Last week, the Senate Committee on Border Security met in Eagle Pass to discuss Operation Lone Star and hear testimony from local county officials, ranchers, and border residents.
Notably, they all said the same thing.
“This is a situation that is not tolerable,” said Kinney County Attorney Brent Smith.
Border county residents reported property damage, safety issues, and dangerous encounters with illegal border crossers.
“There’s the same stories you hear over and over. No matter who you talk to, where you go on the border, it’s the same. It’s not special in Kinney or Maverick or Val Verde. I suspect that all along the border, the same issues are occurring,” said Smith.
Stories of assaults, car chases, property damage, and deaths are commonplace along the Rio Grande River.
“The dangers have escalated to a point where we have to recognize that the state of Texas must act to defend itself,” said Smith. “This is a situation that is not tolerable. It’s not acceptable in Texas, and Texans won’t accept this type of situation.”
The underlying purpose of both the state or the federal government is to protect its citizens. And right now, the federal government and state government are failing to secure the safety of Texans on the border.
As the county attorney prosecuting illegal border crossers, Smith recommends more “teeth” for Texas’ Operation Lone Star.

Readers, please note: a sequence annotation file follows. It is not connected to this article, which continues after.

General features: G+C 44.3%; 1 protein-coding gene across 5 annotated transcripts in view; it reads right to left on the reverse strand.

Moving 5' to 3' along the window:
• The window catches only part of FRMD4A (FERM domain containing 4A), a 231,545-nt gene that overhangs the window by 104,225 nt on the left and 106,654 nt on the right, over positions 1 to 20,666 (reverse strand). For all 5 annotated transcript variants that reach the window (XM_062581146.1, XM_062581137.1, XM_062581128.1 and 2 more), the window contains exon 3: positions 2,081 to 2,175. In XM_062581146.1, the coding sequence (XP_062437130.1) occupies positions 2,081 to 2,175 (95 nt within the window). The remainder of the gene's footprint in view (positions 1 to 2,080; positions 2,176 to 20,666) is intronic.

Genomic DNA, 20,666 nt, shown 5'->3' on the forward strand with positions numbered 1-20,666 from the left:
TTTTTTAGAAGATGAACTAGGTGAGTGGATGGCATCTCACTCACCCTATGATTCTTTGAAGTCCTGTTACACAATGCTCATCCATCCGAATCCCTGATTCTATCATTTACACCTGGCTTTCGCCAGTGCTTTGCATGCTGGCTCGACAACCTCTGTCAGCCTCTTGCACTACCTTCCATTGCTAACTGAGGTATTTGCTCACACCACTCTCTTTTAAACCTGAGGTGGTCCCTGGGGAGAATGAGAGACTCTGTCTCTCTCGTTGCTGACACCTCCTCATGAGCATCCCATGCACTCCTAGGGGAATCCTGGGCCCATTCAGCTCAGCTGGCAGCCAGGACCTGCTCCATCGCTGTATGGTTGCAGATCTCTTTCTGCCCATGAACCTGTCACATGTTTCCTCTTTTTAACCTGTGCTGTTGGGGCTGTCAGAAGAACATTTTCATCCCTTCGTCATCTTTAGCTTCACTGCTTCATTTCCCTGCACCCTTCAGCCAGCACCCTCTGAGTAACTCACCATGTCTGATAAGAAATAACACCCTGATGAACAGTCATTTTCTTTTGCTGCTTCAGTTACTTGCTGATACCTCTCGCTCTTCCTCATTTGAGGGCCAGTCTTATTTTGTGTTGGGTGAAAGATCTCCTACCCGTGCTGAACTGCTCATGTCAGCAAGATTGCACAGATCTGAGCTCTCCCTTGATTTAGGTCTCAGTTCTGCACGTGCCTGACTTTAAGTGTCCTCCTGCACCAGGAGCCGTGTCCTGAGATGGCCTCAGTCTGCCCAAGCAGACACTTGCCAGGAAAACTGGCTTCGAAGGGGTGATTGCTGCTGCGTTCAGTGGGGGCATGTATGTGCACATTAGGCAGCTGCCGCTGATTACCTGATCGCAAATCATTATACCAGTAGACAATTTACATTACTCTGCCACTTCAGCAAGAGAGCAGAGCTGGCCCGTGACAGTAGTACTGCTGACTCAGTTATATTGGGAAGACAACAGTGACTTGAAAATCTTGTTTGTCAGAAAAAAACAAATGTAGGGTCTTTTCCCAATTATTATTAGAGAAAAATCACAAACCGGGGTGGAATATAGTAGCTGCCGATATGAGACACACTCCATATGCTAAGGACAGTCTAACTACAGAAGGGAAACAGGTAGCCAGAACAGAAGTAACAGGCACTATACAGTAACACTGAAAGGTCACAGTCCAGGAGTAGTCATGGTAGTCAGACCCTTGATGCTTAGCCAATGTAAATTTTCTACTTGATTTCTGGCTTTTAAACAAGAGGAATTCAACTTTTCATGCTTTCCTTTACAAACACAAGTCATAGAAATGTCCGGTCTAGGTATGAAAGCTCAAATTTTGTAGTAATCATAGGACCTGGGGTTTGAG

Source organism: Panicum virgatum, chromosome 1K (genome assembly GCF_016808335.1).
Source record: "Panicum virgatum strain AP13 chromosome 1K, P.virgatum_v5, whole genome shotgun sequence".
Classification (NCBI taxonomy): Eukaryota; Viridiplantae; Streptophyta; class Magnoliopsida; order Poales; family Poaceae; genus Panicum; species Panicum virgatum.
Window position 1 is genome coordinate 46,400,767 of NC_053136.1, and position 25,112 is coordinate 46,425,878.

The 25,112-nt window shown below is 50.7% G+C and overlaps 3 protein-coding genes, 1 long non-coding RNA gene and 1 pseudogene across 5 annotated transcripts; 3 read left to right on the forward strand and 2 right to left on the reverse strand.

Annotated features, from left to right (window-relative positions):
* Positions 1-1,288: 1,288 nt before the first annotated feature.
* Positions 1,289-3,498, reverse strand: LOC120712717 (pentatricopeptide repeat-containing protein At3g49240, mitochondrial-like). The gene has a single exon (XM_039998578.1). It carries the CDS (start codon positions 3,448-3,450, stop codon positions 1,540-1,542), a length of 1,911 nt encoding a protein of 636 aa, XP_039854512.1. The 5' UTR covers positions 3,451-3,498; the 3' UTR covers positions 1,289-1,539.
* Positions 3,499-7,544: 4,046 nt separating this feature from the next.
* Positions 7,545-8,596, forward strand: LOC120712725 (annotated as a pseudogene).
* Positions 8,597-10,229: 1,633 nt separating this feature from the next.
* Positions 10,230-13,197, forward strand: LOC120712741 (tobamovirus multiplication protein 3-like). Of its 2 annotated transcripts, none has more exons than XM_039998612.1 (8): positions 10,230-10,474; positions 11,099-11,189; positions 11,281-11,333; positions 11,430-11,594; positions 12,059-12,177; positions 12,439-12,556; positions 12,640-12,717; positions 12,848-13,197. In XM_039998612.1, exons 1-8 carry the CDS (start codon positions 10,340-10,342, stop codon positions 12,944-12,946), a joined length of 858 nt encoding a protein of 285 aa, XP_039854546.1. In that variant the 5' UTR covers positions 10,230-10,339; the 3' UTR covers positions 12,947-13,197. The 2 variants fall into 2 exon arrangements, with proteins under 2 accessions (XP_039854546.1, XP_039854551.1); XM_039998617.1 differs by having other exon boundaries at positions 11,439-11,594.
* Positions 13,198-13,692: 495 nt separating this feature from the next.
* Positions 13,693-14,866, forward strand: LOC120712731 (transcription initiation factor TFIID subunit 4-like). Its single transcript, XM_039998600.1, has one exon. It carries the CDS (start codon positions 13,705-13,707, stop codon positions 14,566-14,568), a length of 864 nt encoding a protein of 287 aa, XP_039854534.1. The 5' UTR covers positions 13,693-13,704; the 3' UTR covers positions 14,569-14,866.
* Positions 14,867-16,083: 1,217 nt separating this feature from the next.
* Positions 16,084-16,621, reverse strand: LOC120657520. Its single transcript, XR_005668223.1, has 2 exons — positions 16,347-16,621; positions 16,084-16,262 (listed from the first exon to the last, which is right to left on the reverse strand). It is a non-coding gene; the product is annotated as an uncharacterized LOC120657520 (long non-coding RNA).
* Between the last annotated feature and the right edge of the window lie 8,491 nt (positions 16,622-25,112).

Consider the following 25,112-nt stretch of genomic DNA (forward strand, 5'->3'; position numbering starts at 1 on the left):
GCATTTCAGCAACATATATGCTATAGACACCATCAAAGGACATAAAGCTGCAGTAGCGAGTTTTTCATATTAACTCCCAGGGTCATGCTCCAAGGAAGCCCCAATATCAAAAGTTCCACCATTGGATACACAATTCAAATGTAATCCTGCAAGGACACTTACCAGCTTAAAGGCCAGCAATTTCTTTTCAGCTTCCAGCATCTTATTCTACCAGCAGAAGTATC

“There was a bill introduced last year that would make criminal trespass a felony if it was done in an effort to circumvent law enforcement checkpoints and between the ports of entry,” explained Smith. “I would give Operation Lone Star the teeth it really needs to create that deterrent and not just be a roadblock, or a speed bump.”
Smith also recommends prioritizing additional DPS Brush Teams, saying they do a “phenomenal job,” but more of them are needed. Kinney and Maverick counties share a brush team, and therefore, one of the counties is always lacking.
“We’re playing [a] defensive game right now,” said Smith. “And I think in the long term, in the amount of people coming in, we’re losing.”
We need to be more proactive and play more of an offensive game to try to help the citizens of Texas, because at the end of the day, I work for Kinney County and the residents of Kinney County. I don’t work for D.C.—thank goodness. I don’t work for Austin. I work for Kinney County and for my landowners.
However, Smith explains this is not strictly a border problem but a problem “for all of Texas… because the amount of drugs. That fentanyl coming through is literally killing hundreds of people almost every month, and not only in Texas but the United States itself.”
Indeed, fentanyl overdoses are the leading cause of death for adults between the ages of 18-45. In July, more than 20,000 pounds of fentanyl were confiscated by Customs and Border Patrol on the southern border, enough to kill every Texan roughly 150 times over.
“We need to do something about it—yesterday,” said Smith.
Meanwhile, Kinney County is one of 11 counties in Texas to declare a border invasion, with each requesting that Gov. Greg Abbott declare an invasion for the state of Texas and utilize his powers as governor to defend Texas’ borders according to Article I, Section 10 of the U.S. Constitution.